The pitfalls of buying a lottery ticket as a couple
Out of all the people who purchase lottery tickets on a regular basis, it turns out that more single people do than those in a relationship. For the single lottery player this makes purchases, checking, and validating the ticket very simple. The player is the only one who has to sign the ticket, the only one who needs to show ID and do the interview, and is the one who gets the prize money.
But for couples, who buy and redeem the ticket, and who actually gets the prize money, can be a bit daunting. Should only one person sign it? In this case, the person who signs the ticket is the one who gets the prize. Only the laws of the country the winner is in dictate of a spouse, married or common law, shares any money that comes into the relationship. There have been instances where a couple has purchased a lottery ticket and one of them signed it. When the person who signed the ticket checks it and finds out it has won a large jackpot, that person has on occasion, failed to notify their partner and either cashed the ticket themselves and said nothing, or has gotten a separation or divorce from their partner and claimed the ticket afterwards. This of course has presented a lot of legal wrangling that ate up a good chunk of the lottery cash.
So when you and your spouse decide to buy lottery tickets, who should sign the ticket? It all depends. Most lotteries do not let more than one person sign the ticket and this person is the one to whom the prize will be paid. If you are married or living common law, in most jurisdictions any money coming into the relationship is considered mutual money and is owned by both parties. This would also include any lottery winnings. However, what if you are a couple but not married or living common law? That can be an issue if the lottery ticket signer does not want to give any of the winnings to their boy/girlfriend.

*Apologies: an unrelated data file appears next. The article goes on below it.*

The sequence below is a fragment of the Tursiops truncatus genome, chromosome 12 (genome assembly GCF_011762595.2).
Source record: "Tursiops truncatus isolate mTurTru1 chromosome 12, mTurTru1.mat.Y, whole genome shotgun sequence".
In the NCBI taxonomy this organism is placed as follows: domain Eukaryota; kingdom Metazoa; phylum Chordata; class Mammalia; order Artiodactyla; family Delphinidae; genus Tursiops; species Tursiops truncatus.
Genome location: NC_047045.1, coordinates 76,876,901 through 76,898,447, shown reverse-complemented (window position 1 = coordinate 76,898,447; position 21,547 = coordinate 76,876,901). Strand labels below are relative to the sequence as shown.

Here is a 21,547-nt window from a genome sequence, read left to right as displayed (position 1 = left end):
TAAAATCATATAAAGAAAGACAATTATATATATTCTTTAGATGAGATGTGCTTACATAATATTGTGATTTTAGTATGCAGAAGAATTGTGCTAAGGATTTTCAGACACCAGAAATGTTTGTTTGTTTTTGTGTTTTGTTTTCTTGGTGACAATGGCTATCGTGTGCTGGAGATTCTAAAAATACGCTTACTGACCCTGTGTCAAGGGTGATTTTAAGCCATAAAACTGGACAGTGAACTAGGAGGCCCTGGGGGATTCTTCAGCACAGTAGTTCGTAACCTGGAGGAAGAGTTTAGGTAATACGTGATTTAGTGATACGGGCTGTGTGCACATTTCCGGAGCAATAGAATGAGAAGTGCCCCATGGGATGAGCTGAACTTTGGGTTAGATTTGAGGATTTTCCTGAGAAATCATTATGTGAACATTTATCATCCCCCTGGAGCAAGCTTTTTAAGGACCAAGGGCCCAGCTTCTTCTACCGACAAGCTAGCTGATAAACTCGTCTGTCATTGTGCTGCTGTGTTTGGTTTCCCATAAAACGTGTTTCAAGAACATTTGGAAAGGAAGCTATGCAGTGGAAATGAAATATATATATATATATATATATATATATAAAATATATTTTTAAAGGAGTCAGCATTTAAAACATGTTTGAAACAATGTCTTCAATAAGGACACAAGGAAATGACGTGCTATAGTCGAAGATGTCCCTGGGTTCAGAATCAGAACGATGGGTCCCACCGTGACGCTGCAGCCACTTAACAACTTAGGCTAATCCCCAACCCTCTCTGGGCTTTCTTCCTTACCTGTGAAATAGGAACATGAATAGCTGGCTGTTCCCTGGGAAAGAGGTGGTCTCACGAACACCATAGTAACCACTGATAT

If you have any suspicion or thoughts about a lottery win not being split between the two of you, you can draw up an agreement that states both parties are entitled to half of all lottery winnings won by either person. This could cost money as a lawyer may need to do it for you. The other way to treat the ticket as a group play. A group play is where more than one person has claim to the ticket. Group plays are used in workplace lottery pools, among people in a club or organization, and a bunch of friends and family buying tickets together.
What happens is, the group captain who represents the group is the one to sign the ticket on the front and/or back. Some jurisdictions allow the phrase “In Trust: to be written after the name to indicate that more than one person is claiming ownership of the ticket. If your jurisdiction allows it, then this is the best way to go. Decide which one of you is going to buy and sign the tickets and have them write “In Trust” after their name. When filling out the lottery win forms, indicate it is a group play and list the other person as and where required on the form.
This will prevent any possible legal issue in regards to the winnings not being split evenly between you both. Normally though, most relationships, both boy/girlfriend and common law/married, are very solid and trusting so that if a lottery is won, the one partner who signed the ticket brings the win into the relationship and doesn't hide the winnings. If the relationship is solid, it doesn’t matter who signs the winning ticket.